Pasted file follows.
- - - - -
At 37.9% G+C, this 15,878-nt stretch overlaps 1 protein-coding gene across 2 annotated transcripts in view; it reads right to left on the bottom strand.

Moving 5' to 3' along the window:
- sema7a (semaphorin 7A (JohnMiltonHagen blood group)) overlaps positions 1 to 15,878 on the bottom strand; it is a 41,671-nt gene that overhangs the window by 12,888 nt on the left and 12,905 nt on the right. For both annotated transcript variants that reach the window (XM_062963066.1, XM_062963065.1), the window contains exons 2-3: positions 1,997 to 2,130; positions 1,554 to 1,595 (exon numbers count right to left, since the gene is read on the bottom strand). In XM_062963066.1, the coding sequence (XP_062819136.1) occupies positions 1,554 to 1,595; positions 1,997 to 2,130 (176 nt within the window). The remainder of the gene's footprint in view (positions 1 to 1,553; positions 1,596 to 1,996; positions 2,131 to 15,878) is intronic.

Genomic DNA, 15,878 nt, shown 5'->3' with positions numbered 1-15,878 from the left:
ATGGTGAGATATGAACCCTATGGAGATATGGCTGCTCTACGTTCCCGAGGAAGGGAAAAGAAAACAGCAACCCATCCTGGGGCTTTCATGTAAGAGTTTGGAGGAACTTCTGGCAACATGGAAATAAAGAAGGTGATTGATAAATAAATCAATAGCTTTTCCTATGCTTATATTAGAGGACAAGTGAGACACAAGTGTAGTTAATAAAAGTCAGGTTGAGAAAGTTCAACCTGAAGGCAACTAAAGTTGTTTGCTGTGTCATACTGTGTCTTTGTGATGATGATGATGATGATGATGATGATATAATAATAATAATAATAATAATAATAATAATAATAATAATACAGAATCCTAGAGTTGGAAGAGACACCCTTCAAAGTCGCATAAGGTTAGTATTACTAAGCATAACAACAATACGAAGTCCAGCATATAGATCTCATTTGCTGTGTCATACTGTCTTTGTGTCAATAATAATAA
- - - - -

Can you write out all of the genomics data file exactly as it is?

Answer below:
At 37.9% G+C, this 15,878-nt stretch overlaps 1 protein-coding gene across 2 annotated transcripts in view; it reads right to left on the bottom strand.

Moving 5' to 3' along the window:
- sema7a (semaphorin 7A (JohnMiltonHagen blood group)) overlaps positions 1 to 15,878 on the bottom strand; it is a 41,671-nt gene that overhangs the window by 12,888 nt on the left and 12,905 nt on the right. For both annotated transcript variants that reach the window (XM_062963066.1, XM_062963065.1), the window contains exons 2-3: positions 1,997 to 2,130; positions 1,554 to 1,595 (exon numbers count right to left, since the gene is read on the bottom strand). In XM_062963066.1, the coding sequence (XP_062819136.1) occupies positions 1,554 to 1,595; positions 1,997 to 2,130 (176 nt within the window). The remainder of the gene's footprint in view (positions 1 to 1,553; positions 1,596 to 1,996; positions 2,131 to 15,878) is intronic.

Genomic DNA, 15,878 nt, shown 5'->3' with positions numbered 1-15,878 from the left:
ATGGTGAGATATGAACCCTATGGAGATATGGCTGCTCTACGTTCCCGAGGAAGGGAAAAGAAAACAGCAACCCATCCTGGGGCTTTCATGTAAGAGTTTGGAGGAACTTCTGGCAACATGGAAATAAAGAAGGTGATTGATAAATAAATCAATAGCTTTTCCTATGCTTATATTAGAGGACAAGTGAGACACAAGTGTAGTTAATAAAAGTCAGGTTGAGAAAGTTCAACCTGAAGGCAACTAAAGTTGTTTGCTGTGTCATACTGTGTCTTTGTGATGATGATGATGATGATGATGATGATATAATAATAATAATAATAATAATAATAATAATAATAATAATACAGAATCCTAGAGTTGGAAGAGACACCCTTCAAAGTCGCATAAGGTTAGTATTACTAAGCATAACAACAATACGAAGTCCAGCATATAGATCTCATTTGCTGTGTCATACTGTCTTTGTGTCAATAATAATAA